Did you catch the terminology?
Everyone who commits sin is a slave of sin.
This wording is used all through the Bible. Consider Romans 16:17-18, “Now I urge you, brethren, keep your eye on those who cause dissensions and hindrances contrary to the teaching which you learned, and turn away from them. 18 For such men are slaves, not of our Lord Christ but of their own appetites; and by their smooth and flattering speech they deceive the hearts of the unsuspecting.”
These people are enslaved to their appetites.
Titus 3:3, “For we also once were foolish ourselves, disobedient, deceived, enslaved to various lusts and pleasures, spending our life in malice and envy, hateful, hating one another.”
II Peter 2:17-19 describes apostates as being “springs without water and mists driven by a storm, for whom the black darkness has been reserved. 18 For speaking out arrogant words of vanity they entice by fleshly desires, by sensuality, those who barely escape from the ones who live in error, 19 promising them freedom while they themselves are slaves of corruption; for by what a man is overcome, by this he is enslaved.”
What does all of this mean for us and our kids?
The primary addiction from which all other addictions grow is the addiction to sin. Sin — in every form — is the perfect drug.
Sin feels good. Hebrews 11:25 tells us that sin is pleasurable for a season.
We interpret that good feeling as satisfaction and safety, and we want more and more of it. And the more we habitually pursue it, the more addicted to the sin we become.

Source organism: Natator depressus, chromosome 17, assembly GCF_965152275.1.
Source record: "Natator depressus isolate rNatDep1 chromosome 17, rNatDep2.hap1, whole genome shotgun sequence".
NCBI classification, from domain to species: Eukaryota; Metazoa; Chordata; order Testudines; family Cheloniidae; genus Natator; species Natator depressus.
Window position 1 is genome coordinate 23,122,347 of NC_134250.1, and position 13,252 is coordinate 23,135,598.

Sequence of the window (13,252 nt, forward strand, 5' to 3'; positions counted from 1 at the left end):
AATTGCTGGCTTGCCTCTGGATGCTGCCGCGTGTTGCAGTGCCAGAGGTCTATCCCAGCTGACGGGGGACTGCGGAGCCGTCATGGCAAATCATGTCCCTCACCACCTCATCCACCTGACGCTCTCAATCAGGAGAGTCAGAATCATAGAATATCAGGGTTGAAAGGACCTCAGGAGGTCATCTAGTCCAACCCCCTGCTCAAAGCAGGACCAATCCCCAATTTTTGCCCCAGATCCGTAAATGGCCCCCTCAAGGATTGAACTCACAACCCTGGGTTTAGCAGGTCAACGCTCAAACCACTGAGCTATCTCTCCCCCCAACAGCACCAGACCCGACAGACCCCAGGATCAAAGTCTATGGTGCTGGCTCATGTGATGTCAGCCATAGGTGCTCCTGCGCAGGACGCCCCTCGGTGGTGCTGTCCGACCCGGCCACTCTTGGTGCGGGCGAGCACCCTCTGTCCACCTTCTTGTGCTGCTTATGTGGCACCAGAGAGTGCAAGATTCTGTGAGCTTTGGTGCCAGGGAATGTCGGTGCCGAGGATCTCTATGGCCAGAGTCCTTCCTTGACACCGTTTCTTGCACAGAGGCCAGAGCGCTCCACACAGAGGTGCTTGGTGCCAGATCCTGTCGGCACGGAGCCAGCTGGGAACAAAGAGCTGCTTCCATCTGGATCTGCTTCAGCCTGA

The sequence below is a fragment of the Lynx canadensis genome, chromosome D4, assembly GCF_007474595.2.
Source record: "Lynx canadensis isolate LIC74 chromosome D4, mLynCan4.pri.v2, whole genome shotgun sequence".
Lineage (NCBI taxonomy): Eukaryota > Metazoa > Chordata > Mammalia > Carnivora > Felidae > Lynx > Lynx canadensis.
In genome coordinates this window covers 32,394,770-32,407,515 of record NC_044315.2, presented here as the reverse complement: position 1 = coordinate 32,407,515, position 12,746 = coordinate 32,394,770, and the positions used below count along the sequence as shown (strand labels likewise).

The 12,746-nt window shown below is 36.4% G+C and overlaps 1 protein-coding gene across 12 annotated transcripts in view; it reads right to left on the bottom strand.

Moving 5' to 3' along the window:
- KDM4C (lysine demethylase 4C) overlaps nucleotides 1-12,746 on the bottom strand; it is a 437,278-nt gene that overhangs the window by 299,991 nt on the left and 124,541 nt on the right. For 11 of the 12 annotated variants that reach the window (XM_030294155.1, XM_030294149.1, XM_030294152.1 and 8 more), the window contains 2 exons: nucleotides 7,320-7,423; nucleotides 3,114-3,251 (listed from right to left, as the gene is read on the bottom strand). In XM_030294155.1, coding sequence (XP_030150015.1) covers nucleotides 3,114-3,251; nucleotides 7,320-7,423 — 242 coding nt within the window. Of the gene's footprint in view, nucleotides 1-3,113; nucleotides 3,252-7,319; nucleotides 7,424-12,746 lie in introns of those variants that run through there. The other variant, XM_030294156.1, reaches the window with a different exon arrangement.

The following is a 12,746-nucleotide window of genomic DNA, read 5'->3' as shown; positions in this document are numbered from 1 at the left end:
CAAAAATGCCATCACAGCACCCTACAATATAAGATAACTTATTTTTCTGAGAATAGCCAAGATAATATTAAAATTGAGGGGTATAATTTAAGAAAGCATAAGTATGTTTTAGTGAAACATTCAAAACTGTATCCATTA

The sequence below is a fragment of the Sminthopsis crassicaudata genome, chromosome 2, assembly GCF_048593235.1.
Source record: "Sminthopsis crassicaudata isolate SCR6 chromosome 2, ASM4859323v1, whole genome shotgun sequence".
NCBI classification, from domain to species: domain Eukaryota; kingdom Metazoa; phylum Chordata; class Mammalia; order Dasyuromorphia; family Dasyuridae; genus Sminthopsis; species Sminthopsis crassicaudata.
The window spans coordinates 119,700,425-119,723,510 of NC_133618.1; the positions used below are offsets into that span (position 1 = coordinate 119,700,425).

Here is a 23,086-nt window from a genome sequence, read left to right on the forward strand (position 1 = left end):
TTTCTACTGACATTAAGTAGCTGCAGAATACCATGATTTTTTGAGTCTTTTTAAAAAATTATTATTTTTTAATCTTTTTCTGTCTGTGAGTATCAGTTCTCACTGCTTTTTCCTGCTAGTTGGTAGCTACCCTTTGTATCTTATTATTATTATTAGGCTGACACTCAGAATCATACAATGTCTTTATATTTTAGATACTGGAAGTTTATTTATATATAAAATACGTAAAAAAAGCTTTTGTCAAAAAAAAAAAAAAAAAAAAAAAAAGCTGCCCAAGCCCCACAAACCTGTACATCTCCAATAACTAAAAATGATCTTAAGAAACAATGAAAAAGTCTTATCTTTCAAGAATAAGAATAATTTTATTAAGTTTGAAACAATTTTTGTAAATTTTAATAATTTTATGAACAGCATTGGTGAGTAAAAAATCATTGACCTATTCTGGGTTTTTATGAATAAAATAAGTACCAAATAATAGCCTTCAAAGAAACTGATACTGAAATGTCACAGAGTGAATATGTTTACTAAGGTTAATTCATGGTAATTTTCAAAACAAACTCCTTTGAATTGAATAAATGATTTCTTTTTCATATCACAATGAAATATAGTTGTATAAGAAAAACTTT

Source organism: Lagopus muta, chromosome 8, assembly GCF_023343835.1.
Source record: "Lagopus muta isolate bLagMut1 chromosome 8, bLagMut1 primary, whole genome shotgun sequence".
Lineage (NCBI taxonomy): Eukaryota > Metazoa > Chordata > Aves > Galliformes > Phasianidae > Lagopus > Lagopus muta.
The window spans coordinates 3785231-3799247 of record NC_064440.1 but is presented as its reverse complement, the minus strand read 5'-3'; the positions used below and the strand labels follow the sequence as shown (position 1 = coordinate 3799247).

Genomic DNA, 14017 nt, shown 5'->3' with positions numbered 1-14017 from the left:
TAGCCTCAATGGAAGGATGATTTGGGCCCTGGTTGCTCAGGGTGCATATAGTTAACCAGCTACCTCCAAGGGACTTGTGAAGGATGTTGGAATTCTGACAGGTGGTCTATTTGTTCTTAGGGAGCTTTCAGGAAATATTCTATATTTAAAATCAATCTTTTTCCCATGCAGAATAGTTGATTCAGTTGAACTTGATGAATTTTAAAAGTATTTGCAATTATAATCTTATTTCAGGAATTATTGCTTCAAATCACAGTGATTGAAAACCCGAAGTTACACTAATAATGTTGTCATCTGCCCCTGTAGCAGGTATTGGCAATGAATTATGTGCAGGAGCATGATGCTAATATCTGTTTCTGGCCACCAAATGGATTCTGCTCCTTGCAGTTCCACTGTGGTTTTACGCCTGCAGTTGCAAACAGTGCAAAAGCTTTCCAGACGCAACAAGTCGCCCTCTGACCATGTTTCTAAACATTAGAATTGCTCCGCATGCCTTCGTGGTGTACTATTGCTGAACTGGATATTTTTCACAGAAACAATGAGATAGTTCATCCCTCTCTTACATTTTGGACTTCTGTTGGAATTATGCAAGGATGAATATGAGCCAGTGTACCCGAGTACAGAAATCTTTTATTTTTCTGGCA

Therefore, physical addiction to drugs and alcohol is merely a result of being addicted to the sin of striving for my own pleasure via drugs and alcohol.
I Corinthians 6:12-20 tells us, “All things are lawful for me, but not all things are profitable. All things are lawful for me, but I will not be mastered by anything.”
The word “mastered” refers to being controlled by something.
Then the passage continues. “13 Food is for the stomach and the stomach is for food, but God will do away with both of them. Yet the body is not for immorality, but for the Lord, and the Lord is for the body. 14 Now God has not only raised the Lord, but will also raise us up through His power.”
Then Paul discusses sexual addiction in particular, and then he gets to the familiar verses of 19 and 20: “Or do you not know that your body is a temple of the Holy Spirit who is in you, whom you have from God, and that you are not your own? 20 For you have been bought with a price: therefore glorify God in your body."
How does Paul plan to not be mastered by food and sex? He plans on submitting his body to the Lord.
This is consistent with what we learn in Matthew 6:24 and Luke 16:13. “No one can serve two masters; for either he will hate the one and love the other, or he will be devoted to one and despise the other. You cannot serve God and wealth.”